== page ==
Restraint of trade clauses are often included in employment contracts, to restrain employees from certain activities which may threaten the business of the employer. Restraint of trade clauses are difficult to enforce, and may only be enforced to the extent necessary to protect the employer’s legitimate business interests.
The types of actions that employers often seek to restrain include:
- using confidential information or documents of the employer;
- soliciting or “poaching” clients or other employees of the employer;
- starting a business which is in direct competition with the employer; and
- commencing employment with a competitor of the employer.
In New South Wales, the Restraints of Trade Act 1976 (NSW) governs the validity of restraint of trade clauses. In the Australian Capital Territory, this is governed by common law (case law).
Restraint of trade clauses must be reasonable in protecting the employer’s interests, which is assessed with reference to the particular circumstances on a case-by-case basis. Often restraint of trade clauses are drafted as “cascading clauses”, which allows the clause to be written down in the event that the maximum is not considered reasonable. Consideration as to whether a clause is deemed reasonable includes an assessment of the following:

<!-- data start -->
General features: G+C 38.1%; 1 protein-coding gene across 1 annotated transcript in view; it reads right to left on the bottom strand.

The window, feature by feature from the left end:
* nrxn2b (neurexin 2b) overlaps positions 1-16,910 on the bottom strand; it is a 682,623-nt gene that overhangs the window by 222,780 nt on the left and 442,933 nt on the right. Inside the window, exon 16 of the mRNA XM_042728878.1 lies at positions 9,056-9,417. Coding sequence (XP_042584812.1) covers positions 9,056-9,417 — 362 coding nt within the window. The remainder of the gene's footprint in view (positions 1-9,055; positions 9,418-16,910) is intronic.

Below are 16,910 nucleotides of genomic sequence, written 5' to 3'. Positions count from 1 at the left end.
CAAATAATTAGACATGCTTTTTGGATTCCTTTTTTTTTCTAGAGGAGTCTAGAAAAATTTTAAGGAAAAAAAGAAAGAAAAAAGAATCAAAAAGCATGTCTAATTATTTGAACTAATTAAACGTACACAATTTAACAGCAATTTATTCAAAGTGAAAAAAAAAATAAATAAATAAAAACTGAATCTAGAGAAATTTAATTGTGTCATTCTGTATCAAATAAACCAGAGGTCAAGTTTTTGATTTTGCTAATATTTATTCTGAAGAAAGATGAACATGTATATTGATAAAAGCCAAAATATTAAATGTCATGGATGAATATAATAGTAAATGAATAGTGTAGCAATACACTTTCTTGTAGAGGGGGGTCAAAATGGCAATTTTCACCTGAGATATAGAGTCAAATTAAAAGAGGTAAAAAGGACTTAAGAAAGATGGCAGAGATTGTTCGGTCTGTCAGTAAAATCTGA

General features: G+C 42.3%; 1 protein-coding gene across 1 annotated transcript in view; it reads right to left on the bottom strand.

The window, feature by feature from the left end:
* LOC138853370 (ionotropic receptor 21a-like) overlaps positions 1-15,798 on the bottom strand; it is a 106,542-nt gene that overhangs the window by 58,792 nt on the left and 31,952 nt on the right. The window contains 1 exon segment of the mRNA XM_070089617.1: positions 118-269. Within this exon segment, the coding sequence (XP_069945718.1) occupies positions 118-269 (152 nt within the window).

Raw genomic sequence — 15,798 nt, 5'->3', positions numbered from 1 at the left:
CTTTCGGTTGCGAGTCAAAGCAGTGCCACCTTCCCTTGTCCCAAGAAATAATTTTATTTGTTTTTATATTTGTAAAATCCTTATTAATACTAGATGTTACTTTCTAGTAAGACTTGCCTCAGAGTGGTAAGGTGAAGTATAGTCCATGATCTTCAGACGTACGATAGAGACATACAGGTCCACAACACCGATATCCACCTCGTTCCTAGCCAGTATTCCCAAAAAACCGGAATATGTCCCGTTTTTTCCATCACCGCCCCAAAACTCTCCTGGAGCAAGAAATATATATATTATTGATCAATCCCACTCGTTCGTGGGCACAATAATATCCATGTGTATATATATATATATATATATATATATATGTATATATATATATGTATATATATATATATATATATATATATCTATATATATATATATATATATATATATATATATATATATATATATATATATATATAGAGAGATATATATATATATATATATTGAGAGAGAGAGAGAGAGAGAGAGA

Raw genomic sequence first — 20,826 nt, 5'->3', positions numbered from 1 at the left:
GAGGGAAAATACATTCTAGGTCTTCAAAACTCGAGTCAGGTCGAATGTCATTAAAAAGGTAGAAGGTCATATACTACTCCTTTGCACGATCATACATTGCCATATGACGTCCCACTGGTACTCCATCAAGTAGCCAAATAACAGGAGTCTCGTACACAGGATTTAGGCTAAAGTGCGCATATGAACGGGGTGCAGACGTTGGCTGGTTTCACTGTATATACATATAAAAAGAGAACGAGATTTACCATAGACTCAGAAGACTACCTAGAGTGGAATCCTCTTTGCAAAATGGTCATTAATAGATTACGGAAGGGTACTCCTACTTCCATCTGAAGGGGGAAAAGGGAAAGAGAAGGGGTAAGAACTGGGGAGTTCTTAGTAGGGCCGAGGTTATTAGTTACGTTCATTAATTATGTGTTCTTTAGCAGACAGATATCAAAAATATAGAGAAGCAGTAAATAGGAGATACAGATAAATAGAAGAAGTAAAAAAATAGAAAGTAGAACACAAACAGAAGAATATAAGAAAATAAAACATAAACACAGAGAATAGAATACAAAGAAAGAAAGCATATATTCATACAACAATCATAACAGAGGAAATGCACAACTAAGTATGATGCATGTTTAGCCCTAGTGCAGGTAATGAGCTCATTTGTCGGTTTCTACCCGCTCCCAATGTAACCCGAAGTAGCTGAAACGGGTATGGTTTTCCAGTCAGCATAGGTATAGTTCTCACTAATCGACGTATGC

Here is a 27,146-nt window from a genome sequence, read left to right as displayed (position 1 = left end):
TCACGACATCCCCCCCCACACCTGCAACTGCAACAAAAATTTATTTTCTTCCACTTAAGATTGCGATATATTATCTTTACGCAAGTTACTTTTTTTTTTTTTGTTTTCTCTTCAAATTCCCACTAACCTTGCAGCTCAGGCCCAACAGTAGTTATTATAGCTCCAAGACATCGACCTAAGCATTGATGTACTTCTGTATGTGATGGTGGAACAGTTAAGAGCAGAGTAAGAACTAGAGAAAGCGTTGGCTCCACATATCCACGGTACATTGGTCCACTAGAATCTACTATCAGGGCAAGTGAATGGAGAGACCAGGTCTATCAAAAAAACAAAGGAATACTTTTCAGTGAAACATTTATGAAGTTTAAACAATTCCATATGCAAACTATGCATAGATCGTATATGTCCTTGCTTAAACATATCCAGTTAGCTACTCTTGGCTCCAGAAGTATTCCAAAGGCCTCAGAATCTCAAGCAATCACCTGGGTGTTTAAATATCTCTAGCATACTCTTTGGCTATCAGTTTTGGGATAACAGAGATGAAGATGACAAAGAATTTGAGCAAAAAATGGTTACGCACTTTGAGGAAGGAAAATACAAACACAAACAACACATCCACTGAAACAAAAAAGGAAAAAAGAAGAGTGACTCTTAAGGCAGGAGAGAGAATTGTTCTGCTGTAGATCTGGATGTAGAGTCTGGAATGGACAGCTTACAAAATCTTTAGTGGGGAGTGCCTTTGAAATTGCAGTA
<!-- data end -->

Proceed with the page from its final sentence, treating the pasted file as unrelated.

- Is the geographical area too broad? Does the clause extend beyond the employer’s legitimate business catchment?
- Is the time restriction excessive?
- Is the type of conduct restrained reasonable?
- Does the clause unnecessarily restrict the employee from being able to make a living?
In some circumstances, restraint of trade clauses will be considered to be reasonable and enforceable. This is particularly the case where the business of the employer involves confidential information, or where the employee has actively sought to “poach” clients of the employer.
In the event that there is an enforceable restraint of trade clause which has been breached by a former employee, the employer should take action early in order to protect its interests. This may involve:
- writing to the former employee to instruct them to immediately cease all conduct inconsistent with their obligations under the restraint of trade clause;
- applying to the Court for an injunction in order to prevent the former employee from taking any further action; and/or
- commence legal proceedings in Court to recover damages.
If you are an employee or an employer with questions about restraints of trade, please contact Griffin Legal for more information and advice specific to your circumstances.